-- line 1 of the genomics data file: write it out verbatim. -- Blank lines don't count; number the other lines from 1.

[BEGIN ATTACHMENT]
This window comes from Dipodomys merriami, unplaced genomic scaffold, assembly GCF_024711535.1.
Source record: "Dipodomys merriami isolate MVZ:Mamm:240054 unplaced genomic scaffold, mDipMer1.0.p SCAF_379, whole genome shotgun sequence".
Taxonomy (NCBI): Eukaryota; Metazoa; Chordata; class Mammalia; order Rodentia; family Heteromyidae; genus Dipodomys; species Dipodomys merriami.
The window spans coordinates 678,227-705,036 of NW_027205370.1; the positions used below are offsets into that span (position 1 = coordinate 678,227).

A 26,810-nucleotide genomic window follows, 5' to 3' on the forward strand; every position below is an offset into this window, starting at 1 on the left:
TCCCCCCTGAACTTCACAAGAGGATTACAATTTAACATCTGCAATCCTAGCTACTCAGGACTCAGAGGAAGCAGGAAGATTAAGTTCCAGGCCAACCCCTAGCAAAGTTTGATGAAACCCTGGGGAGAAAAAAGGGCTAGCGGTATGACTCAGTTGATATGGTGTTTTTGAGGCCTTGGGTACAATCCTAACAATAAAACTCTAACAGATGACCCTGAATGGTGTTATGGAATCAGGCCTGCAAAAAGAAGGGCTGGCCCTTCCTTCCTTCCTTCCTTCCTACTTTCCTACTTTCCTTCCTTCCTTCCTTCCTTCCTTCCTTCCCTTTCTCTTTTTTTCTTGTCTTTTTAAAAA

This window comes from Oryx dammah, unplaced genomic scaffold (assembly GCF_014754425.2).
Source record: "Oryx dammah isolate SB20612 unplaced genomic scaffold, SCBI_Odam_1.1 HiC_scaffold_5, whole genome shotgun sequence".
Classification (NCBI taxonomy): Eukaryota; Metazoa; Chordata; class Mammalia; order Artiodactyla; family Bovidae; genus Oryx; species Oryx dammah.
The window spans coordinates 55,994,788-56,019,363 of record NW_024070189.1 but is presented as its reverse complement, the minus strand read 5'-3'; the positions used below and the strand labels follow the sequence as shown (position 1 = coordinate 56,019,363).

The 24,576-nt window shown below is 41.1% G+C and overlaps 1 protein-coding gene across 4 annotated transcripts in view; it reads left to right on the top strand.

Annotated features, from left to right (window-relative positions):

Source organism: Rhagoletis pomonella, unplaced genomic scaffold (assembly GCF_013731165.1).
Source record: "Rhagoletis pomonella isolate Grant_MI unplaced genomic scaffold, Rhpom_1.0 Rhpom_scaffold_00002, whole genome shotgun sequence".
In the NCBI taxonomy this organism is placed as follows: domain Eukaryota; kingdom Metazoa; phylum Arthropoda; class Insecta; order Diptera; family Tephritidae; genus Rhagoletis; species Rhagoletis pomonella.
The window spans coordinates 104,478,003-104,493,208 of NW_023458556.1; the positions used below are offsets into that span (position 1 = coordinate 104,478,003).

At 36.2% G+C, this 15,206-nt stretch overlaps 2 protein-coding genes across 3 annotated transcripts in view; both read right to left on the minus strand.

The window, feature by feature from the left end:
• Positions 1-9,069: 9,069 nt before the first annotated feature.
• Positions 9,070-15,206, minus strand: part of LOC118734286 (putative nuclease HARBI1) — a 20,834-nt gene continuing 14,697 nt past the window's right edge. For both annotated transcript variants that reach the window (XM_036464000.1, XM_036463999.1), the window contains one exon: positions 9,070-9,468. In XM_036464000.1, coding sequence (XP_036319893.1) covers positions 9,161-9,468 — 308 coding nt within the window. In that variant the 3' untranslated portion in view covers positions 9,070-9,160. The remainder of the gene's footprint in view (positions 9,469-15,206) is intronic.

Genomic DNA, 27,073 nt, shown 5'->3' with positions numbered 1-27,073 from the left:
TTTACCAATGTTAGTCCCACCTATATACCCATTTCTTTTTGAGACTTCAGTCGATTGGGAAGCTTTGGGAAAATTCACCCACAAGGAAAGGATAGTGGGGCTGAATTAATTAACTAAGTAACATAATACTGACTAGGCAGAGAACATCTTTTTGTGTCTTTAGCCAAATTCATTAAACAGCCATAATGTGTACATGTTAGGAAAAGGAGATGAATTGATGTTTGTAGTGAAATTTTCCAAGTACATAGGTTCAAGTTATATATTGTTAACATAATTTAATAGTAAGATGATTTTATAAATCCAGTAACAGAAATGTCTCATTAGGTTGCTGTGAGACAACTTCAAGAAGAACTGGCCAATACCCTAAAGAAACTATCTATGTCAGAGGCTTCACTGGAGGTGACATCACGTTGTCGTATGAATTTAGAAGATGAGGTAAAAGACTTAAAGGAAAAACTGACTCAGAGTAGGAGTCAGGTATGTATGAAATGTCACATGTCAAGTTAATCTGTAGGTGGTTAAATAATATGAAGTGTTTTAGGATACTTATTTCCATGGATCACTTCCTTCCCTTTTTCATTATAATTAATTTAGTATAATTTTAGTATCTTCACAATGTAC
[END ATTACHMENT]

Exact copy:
This window comes from Dipodomys merriami, unplaced genomic scaffold, assembly GCF_024711535.1.